By BRUCE BOND, ADRIENNE SU, RACHEL MANNHEIMER, ALANA FOLSOM, and RICHARD HOFFMAN
New poems by our contributors:
Bruce Bond | Calvary
Adrienne Su | Buford Highway
Rachel Mannheimer | The New Me
Alana Folsom | Precoitus Floss
Richard Hoffman | A Prayer for the Souls in Purgatory
What you have heard is half true, half forgotten.
It’s what we have, a rubric written in old
blood whose spirit of inclusion admits
the occasional invention, the apocryphal
goat at midnight, for one, who has broken
down the gate again, and wandered through
the refuse of our neighbors. Forgive him.
Him and the others of a now more distant
Jerusalem whose pattern of lesser hardships
and small routines goes largely unreported.
No less imagined than the clouds of certain
portraits of the killing, the same weather
that hung above the clueless who pulled in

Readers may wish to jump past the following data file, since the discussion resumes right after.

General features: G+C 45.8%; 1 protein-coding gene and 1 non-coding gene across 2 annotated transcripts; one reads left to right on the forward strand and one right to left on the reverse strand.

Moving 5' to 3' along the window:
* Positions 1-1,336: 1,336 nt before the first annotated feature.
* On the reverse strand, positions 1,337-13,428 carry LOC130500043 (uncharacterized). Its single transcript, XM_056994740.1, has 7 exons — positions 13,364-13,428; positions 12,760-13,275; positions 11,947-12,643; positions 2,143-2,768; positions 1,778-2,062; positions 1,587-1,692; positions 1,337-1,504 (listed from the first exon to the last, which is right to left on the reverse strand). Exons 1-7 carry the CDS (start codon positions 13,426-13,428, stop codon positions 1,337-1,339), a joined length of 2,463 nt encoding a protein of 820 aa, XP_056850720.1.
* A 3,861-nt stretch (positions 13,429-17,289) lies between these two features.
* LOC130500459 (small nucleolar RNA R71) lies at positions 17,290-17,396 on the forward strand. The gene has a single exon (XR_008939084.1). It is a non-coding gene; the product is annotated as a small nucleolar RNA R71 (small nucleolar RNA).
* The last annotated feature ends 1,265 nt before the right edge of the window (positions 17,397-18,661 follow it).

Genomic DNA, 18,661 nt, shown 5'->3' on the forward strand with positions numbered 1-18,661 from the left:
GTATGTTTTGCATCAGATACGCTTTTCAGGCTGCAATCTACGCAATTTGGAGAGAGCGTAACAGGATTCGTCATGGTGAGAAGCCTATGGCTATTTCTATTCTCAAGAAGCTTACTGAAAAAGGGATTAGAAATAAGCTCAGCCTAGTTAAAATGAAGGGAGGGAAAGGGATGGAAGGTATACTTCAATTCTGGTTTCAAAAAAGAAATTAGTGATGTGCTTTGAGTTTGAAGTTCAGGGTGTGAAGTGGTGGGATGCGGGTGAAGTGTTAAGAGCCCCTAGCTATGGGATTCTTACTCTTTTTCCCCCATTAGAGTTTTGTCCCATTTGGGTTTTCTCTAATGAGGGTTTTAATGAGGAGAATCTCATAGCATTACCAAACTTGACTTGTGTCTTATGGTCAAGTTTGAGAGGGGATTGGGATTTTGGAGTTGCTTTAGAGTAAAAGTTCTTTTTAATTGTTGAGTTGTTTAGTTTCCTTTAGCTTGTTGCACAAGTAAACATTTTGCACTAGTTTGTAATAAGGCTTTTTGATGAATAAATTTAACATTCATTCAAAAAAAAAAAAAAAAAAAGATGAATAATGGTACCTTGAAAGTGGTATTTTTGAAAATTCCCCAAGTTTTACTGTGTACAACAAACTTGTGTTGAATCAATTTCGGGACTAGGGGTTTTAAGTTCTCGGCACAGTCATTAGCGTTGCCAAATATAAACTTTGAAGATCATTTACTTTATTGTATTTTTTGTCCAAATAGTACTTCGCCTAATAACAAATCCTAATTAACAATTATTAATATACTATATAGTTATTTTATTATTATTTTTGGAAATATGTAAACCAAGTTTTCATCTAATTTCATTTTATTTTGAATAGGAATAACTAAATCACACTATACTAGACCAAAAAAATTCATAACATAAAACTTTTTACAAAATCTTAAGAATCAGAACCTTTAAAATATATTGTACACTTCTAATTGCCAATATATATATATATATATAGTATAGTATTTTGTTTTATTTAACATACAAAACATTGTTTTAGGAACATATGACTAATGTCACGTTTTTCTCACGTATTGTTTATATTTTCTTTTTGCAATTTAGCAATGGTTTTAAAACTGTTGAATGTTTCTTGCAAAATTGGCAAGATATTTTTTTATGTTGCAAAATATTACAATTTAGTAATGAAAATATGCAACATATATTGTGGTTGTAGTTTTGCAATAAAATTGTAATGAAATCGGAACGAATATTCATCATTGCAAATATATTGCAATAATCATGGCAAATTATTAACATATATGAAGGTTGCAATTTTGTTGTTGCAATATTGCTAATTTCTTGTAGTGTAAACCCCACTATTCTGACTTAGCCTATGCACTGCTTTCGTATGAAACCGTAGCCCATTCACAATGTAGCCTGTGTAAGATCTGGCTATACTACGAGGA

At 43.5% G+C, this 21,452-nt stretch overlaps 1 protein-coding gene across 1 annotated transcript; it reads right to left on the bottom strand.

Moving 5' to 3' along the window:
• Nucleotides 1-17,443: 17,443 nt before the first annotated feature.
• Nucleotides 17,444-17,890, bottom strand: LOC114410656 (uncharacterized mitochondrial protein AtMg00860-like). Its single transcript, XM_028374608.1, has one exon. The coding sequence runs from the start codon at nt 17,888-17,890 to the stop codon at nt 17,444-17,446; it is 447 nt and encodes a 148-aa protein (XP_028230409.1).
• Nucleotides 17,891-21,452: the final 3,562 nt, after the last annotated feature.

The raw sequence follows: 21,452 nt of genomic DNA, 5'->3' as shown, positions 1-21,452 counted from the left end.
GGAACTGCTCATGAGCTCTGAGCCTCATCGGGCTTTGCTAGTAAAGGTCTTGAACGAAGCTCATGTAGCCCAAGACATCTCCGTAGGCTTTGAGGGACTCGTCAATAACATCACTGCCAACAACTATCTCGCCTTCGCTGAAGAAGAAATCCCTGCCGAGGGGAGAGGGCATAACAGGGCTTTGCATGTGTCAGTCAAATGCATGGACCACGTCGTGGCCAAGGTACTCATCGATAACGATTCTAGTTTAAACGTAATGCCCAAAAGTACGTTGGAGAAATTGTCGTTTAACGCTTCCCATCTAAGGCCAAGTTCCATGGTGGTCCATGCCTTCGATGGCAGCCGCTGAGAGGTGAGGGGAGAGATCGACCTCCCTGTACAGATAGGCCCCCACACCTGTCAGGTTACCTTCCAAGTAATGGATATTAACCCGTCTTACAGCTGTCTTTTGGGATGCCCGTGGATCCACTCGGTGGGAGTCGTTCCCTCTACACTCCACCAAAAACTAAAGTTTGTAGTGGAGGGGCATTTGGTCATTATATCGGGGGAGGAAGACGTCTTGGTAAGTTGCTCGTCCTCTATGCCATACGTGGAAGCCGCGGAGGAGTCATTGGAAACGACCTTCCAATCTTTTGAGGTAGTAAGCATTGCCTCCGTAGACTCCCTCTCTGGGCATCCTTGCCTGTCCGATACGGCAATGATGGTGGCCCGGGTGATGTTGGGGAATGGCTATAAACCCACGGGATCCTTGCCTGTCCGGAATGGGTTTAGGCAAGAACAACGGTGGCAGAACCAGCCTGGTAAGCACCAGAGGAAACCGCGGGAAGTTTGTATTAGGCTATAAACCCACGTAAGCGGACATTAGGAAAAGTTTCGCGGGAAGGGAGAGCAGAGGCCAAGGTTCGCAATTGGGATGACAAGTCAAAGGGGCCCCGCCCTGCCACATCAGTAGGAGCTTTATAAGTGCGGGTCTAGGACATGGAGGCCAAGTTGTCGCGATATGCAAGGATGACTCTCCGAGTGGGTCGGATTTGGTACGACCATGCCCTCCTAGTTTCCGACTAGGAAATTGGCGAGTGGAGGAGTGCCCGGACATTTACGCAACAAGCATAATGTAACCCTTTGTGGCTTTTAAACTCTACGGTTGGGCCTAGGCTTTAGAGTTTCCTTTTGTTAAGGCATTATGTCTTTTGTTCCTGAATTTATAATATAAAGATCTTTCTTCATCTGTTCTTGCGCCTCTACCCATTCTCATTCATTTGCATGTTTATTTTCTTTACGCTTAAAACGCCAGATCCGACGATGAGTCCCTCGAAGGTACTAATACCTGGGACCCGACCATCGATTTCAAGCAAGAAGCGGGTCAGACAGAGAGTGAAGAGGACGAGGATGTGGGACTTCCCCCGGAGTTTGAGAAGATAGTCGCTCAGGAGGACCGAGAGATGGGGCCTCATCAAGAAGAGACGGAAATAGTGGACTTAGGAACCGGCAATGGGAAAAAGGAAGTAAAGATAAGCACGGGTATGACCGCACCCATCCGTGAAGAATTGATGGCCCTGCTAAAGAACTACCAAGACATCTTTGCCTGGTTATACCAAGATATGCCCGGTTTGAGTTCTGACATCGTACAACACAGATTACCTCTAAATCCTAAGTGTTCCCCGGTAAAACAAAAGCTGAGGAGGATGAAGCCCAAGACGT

their laundry, looking up to see future there.
What they do not know cannot save them.
Or bring them comfort. Or the vague weight
of clouds when they make a night of day.
Imagine then, once the body is deposed,
the men who take the burden on their shoulders
go nameless through the margins to the grave.
Forgive them. They know not what they do.
Take this young man, a soldier of low rank,
his wave of nausea slow to gather and withdraw
into the obscurities holy books are made of.
He is sitting beneath an olive tree, counting
coins, fouled with blood, less a true believer
in the entitlements of kings than an otherwise
impoverished soul with a wife, an oath, a child.
A drudge of circumstance. That is the story
he tells himself, and the need for the ever
better listener feels fundamental, as work is,
and wine at dusk, and whatever cut of meat
and means the heirs of grief and privilege refuse.